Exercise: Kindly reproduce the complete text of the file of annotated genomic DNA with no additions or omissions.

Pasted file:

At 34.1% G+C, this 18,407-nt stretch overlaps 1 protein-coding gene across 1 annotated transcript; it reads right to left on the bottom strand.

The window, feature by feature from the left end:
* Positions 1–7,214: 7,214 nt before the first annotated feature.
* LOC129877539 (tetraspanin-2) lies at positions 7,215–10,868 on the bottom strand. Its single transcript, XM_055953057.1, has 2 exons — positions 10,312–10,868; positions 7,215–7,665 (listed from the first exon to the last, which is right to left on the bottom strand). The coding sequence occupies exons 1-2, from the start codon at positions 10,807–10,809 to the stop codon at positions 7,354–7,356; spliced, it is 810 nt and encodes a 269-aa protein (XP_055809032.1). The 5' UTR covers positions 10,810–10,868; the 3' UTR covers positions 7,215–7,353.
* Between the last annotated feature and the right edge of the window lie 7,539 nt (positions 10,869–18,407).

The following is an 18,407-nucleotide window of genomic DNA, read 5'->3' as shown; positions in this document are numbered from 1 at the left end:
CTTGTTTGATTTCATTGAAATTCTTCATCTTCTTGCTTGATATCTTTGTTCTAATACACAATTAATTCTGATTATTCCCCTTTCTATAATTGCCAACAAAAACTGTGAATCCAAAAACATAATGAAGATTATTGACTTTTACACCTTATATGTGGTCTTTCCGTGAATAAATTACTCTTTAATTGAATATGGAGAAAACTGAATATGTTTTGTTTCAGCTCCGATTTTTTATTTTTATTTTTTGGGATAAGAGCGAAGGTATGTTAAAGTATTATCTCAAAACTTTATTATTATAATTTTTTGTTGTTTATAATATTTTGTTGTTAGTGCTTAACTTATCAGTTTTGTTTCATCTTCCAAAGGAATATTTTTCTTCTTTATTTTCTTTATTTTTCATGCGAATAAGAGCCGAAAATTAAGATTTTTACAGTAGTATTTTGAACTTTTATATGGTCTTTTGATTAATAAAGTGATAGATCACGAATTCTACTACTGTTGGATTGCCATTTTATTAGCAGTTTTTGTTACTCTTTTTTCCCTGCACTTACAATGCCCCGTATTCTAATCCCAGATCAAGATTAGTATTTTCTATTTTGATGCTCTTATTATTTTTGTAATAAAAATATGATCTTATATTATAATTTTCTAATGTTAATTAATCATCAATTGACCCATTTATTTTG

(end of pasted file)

At 34.1% G+C, this 18,407-nt stretch overlaps 1 protein-coding gene across 1 annotated transcript; it reads right to left on the bottom strand.

The window, feature by feature from the left end:
* Positions 1–7,214: 7,214 nt before the first annotated feature.
* LOC129877539 (tetraspanin-2) lies at positions 7,215–10,868 on the bottom strand. Its single transcript, XM_055953057.1, has 2 exons — positions 10,312–10,868; positions 7,215–7,665 (listed from the first exon to the last, which is right to left on the bottom strand). The coding sequence occupies exons 1-2, from the start codon at positions 10,807–10,809 to the stop codon at positions 7,354–7,356; spliced, it is 810 nt and encodes a 269-aa protein (XP_055809032.1). The 5' UTR covers positions 10,810–10,868; the 3' UTR covers positions 7,215–7,353.
* Between the last annotated feature and the right edge of the window lie 7,539 nt (positions 10,869–18,407).

The following is an 18,407-nucleotide window of genomic DNA, read 5'->3' as shown; positions in this document are numbered from 1 at the left end:
CTTGTTTGATTTCATTGAAATTCTTCATCTTCTTGCTTGATATCTTTGTTCTAATACACAATTAATTCTGATTATTCCCCTTTCTATAATTGCCAACAAAAACTGTGAATCCAAAAACATAATGAAGATTATTGACTTTTACACCTTATATGTGGTCTTTCCGTGAATAAATTACTCTTTAATTGAATATGGAGAAAACTGAATATGTTTTGTTTCAGCTCCGATTTTTTATTTTTATTTTTTGGGATAAGAGCGAAGGTATGTTAAAGTATTATCTCAAAACTTTATTATTATAATTTTTTGTTGTTTATAATATTTTGTTGTTAGTGCTTAACTTATCAGTTTTGTTTCATCTTCCAAAGGAATATTTTTCTTCTTTATTTTCTTTATTTTTCATGCGAATAAGAGCCGAAAATTAAGATTTTTACAGTAGTATTTTGAACTTTTATATGGTCTTTTGATTAATAAAGTGATAGATCACGAATTCTACTACTGTTGGATTGCCATTTTATTAGCAGTTTTTGTTACTCTTTTTTCCCTGCACTTACAATGCCCCGTATTCTAATCCCAGATCAAGATTAGTATTTTCTATTTTGATGCTCTTATTATTTTTGTAATAAAAATATGATCTTATATTATAATTTTCTAATGTTAATTAATCATCAATTGACCCATTTATTTTG